Case says harbor project isn’t dead

U.S. Rep. Ed Case, D-Neighbor Islands-rural O’ahu, was on Kaua’i Sunday afternoon for two talk-story sessions.

The sessions were at the Koloa Neighborhood Center, and at the Kapa’a Elementary School cafeteria.

In an interview at The Garden Island after the talk-story sessions, Case said that the Kiki’aola Small Boat Harbor project is not dead in the water.

“Kiki’aola is still on the books with the U.S. Army Corps of Engineers,” said Case.

He said that the harbor-improvement project is a priority for the Corps, and that $9 million in federal funding has been made available for the project. He expects another $3.5 million to be ear-marked for the project within the next several weeks.

That would bring the federal government’s share of 80 percent of the cost of the project up to $12.5 million. The state would kick in 20 percent of the cost to improve the harbor.

The pooled funds would create a project worth between $15 and $16 million, said Case.

When bids were opened late last month, they were each for $17 million.

“Just because the bids came in high, it does not mean that the project is dead,” said Case.

He said that the project has to be modified, and rebid. It has to be scaled back, but it will still be the same, basic project, Case added.

The congressman also said he was asked about spending patterns at Kaua’i Island Utility Cooperative. He also said that he was handed anonymous letters from KIUC employees.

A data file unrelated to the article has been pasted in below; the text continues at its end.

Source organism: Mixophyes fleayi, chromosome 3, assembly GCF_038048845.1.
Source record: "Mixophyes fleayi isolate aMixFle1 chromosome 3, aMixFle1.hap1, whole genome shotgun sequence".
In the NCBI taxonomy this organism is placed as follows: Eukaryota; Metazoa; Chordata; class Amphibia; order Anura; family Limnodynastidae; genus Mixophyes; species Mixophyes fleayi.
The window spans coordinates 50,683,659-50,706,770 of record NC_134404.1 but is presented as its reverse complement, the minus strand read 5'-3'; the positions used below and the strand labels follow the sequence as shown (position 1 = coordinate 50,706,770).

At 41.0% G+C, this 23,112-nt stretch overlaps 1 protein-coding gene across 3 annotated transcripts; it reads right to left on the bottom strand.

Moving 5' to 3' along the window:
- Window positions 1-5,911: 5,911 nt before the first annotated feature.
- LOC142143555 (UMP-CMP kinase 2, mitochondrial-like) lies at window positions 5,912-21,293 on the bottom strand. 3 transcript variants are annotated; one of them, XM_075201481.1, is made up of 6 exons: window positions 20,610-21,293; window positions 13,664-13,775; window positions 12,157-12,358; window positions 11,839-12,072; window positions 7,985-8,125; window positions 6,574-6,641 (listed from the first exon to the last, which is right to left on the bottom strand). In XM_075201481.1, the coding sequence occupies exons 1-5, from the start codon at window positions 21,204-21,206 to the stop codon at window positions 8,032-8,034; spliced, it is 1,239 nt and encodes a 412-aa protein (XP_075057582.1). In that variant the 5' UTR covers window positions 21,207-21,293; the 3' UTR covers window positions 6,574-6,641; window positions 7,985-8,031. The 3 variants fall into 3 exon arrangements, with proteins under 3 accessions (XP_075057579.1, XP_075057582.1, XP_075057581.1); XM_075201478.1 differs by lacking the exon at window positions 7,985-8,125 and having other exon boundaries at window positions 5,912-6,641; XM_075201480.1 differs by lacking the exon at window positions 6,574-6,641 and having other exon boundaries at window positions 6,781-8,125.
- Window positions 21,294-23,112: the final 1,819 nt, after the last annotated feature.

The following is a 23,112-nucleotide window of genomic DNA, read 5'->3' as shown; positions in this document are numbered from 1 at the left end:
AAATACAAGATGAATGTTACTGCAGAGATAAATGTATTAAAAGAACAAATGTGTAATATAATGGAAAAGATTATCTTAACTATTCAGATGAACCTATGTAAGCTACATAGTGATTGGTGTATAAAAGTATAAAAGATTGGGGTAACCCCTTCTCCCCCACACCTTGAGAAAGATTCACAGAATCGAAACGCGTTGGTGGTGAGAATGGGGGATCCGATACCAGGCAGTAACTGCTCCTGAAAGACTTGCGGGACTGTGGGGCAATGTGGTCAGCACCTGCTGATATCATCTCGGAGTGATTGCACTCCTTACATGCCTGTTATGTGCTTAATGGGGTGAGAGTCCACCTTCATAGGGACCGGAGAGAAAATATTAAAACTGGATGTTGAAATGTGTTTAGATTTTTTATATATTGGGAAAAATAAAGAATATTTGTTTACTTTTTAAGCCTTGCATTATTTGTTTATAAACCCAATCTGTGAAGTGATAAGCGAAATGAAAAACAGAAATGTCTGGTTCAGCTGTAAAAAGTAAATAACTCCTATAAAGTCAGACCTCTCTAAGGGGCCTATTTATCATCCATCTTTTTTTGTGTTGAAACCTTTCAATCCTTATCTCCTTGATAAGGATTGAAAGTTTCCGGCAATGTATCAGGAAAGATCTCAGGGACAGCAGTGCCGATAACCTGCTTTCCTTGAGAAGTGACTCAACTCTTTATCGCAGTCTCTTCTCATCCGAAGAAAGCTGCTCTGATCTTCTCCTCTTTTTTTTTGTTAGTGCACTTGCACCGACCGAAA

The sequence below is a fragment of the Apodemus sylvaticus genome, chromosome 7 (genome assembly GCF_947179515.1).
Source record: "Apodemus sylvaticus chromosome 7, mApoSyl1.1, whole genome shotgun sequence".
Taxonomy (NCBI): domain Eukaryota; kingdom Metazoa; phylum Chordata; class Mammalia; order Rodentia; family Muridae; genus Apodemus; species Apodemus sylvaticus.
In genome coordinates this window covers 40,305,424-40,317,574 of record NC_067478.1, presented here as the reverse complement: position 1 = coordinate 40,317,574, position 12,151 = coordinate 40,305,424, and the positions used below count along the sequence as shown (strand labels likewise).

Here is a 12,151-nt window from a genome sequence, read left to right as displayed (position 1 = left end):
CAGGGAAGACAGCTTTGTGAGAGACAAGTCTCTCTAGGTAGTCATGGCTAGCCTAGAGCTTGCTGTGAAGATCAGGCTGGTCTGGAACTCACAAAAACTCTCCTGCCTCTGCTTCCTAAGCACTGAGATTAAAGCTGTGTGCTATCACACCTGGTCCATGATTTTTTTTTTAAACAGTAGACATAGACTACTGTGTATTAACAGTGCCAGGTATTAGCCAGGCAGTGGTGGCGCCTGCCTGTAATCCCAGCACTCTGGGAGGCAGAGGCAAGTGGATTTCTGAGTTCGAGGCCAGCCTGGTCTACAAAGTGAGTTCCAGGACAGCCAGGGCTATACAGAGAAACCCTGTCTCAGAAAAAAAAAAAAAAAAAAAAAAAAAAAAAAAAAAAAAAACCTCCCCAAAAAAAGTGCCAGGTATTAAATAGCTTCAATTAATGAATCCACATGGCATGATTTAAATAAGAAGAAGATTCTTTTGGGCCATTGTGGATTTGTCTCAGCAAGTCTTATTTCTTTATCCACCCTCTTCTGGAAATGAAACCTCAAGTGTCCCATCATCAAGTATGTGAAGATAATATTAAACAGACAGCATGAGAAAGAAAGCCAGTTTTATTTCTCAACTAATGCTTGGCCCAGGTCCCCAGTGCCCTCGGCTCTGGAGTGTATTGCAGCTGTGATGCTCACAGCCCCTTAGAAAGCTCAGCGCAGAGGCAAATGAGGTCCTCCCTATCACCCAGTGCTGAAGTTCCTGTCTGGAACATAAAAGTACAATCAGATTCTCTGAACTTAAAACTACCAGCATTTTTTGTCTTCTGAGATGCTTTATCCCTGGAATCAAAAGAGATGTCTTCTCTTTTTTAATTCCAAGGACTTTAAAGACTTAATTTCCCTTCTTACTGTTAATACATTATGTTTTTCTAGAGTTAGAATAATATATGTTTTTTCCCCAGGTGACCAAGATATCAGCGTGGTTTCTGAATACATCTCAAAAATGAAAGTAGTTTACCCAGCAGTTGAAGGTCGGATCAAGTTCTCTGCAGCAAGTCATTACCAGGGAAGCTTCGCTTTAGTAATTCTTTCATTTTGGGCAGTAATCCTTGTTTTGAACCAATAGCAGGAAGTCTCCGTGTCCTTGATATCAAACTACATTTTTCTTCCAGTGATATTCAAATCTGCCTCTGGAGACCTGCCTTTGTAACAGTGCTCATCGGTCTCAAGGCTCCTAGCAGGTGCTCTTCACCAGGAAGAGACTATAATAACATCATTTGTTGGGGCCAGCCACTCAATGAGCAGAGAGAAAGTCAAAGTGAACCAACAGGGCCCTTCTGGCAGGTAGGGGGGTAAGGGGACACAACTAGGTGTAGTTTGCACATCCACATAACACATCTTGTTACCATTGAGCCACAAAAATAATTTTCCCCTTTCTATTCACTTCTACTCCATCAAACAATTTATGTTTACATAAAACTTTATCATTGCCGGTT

He said that he had not yet had a chance to read the letters but planned to forward them to the president of the KIUC’s board.

“I told people that this is a cooperative. This is up to you to determine where and how you want your coop to grow. My role is to make sure that when people discuss concerns with me, that those concerns are dealt with with the leadership of your cooperative. But it’s your call on who’s going to lead your coop and in what direction,” said Case.

At the sessions, Case said that he got a sense of a loss of local control over the future of Kaua’i, and that that sense of loss is accelerating.

“I keep on telling people that civic involvement is crucial. Decisions have to be made — get involved in the process. Otherwise, somebody is going to make that decision for you,” he said.

He said that that sense of loss is going on throughout the district he represents.

“It pops up in discussions on housing, discussions on environmental preservation, on traffic and transportation, on growth,” said Case.

Case was elected in a special election in November 2002 to complete the remainder of the late Congresswoman Patsy Takemoto Mink’s term of office.

Case said that her husband, John Mink, who passed away last week in Massachusetts, ran against him in that race.

“It was an uncomfortable situation for me because I did not want to run against him,” said Case, adding that they had lunch the next day after the election.

“He told me what Patsy wanted to do,” said Case.

A native of Pennsylvania, John Mink graduated from Penn State University and earned a master’s degree in hydrology at the University of Chicago, where he met his future wife. They were married in 1951.

“I think that Patsy Mink might not have had the career that she had without John Mink. I think he gave her the balance and the base from which she was able to go forward and represent people throughout Hawai’i for so many decades,” said Case.

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